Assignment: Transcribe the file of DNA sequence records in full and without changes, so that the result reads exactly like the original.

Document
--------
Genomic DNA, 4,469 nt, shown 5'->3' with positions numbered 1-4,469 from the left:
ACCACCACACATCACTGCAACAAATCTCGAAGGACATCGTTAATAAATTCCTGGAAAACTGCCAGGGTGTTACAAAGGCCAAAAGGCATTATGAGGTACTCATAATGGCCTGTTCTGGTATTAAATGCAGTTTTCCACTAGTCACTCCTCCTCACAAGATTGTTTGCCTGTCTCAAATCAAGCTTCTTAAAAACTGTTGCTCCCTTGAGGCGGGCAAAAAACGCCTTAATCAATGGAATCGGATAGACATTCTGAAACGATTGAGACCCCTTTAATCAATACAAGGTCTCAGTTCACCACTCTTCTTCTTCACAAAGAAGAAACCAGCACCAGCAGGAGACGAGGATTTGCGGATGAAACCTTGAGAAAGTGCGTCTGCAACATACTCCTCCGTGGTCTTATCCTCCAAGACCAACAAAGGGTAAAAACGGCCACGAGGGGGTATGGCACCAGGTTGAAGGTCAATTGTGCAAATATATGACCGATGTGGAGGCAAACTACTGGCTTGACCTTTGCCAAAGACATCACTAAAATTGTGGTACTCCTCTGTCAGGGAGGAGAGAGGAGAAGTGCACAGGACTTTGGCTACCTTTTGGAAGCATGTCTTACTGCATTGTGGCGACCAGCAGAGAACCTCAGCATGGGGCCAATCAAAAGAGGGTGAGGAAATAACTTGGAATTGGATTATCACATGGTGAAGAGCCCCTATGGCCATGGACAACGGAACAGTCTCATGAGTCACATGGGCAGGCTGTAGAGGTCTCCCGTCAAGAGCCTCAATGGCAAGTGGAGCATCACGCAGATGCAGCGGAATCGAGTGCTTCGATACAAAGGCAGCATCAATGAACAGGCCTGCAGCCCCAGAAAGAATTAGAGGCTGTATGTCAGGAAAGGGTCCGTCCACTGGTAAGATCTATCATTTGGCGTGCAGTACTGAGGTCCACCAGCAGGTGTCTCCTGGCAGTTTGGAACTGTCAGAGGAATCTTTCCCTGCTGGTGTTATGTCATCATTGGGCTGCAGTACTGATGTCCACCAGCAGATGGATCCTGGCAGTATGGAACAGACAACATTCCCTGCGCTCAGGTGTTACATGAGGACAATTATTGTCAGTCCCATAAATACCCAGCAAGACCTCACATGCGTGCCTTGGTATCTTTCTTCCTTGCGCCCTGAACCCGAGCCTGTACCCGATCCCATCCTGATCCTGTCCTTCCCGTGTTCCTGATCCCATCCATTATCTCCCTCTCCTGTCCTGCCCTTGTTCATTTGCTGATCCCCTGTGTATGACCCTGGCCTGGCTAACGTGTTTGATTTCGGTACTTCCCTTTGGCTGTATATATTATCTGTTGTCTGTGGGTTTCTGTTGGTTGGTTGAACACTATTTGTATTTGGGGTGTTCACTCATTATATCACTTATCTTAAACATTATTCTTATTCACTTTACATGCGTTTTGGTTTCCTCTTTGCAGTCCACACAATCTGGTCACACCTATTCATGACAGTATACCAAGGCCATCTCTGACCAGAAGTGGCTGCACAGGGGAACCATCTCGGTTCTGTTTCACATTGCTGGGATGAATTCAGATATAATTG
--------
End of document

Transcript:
Genomic DNA, 4,469 nt, shown 5'->3' with positions numbered 1-4,469 from the left:
ACCACCACACATCACTGCAACAAATCTCGAAGGACATCGTTAATAAATTCCTGGAAAACTGCCAGGGTGTTACAAAGGCCAAAAGGCATTATGAGGTACTCATAATGGCCTGTTCTGGTATTAAATGCAGTTTTCCACTAGTCACTCCTCCTCACAAGATTGTTTGCCTGTCTCAAATCAAGCTTCTTAAAAACTGTTGCTCCCTTGAGGCGGGCAAAAAACGCCTTAATCAATGGAATCGGATAGACATTCTGAAACGATTGAGACCCCTTTAATCAATACAAGGTCTCAGTTCACCACTCTTCTTCTTCACAAAGAAGAAACCAGCACCAGCAGGAGACGAGGATTTGCGGATGAAACCTTGAGAAAGTGCGTCTGCAACATACTCCTCCGTGGTCTTATCCTCCAAGACCAACAAAGGGTAAAAACGGCCACGAGGGGGTATGGCACCAGGTTGAAGGTCAATTGTGCAAATATATGACCGATGTGGAGGCAAACTACTGGCTTGACCTTTGCCAAAGACATCACTAAAATTGTGGTACTCCTCTGTCAGGGAGGAGAGAGGAGAAGTGCACAGGACTTTGGCTACCTTTTGGAAGCATGTCTTACTGCATTGTGGCGACCAGCAGAGAACCTCAGCATGGGGCCAATCAAAAGAGGGTGAGGAAATAACTTGGAATTGGATTATCACATGGTGAAGAGCCCCTATGGCCATGGACAACGGAACAGTCTCATGAGTCACATGGGCAGGCTGTAGAGGTCTCCCGTCAAGAGCCTCAATGGCAAGTGGAGCATCACGCAGATGCAGCGGAATCGAGTGCTTCGATACAAAGGCAGCATCAATGAACAGGCCTGCAGCCCCAGAAAGAATTAGAGGCTGTATGTCAGGAAAGGGTCCGTCCACTGGTAAGATCTATCATTTGGCGTGCAGTACTGAGGTCCACCAGCAGGTGTCTCCTGGCAGTTTGGAACTGTCAGAGGAATCTTTCCCTGCTGGTGTTATGTCATCATTGGGCTGCAGTACTGATGTCCACCAGCAGATGGATCCTGGCAGTATGGAACAGACAACATTCCCTGCGCTCAGGTGTTACATGAGGACAATTATTGTCAGTCCCATAAATACCCAGCAAGACCTCACATGCGTGCCTTGGTATCTTTCTTCCTTGCGCCCTGAACCCGAGCCTGTACCCGATCCCATCCTGATCCTGTCCTTCCCGTGTTCCTGATCCCATCCATTATCTCCCTCTCCTGTCCTGCCCTTGTTCATTTGCTGATCCCCTGTGTATGACCCTGGCCTGGCTAACGTGTTTGATTTCGGTACTTCCCTTTGGCTGTATATATTATCTGTTGTCTGTGGGTTTCTGTTGGTTGGTTGAACACTATTTGTATTTGGGGTGTTCACTCATTATATCACTTATCTTAAACATTATTCTTATTCACTTTACATGCGTTTTGGTTTCCTCTTTGCAGTCCACACAATCTGGTCACACCTATTCATGACAGTATACCAAGGCCATCTCTGACCAGAAGTGGCTGCACAGGGGAACCATCTCGGTTCTGTTTCACATTGCTGGGATGAATTCAGATATAATTG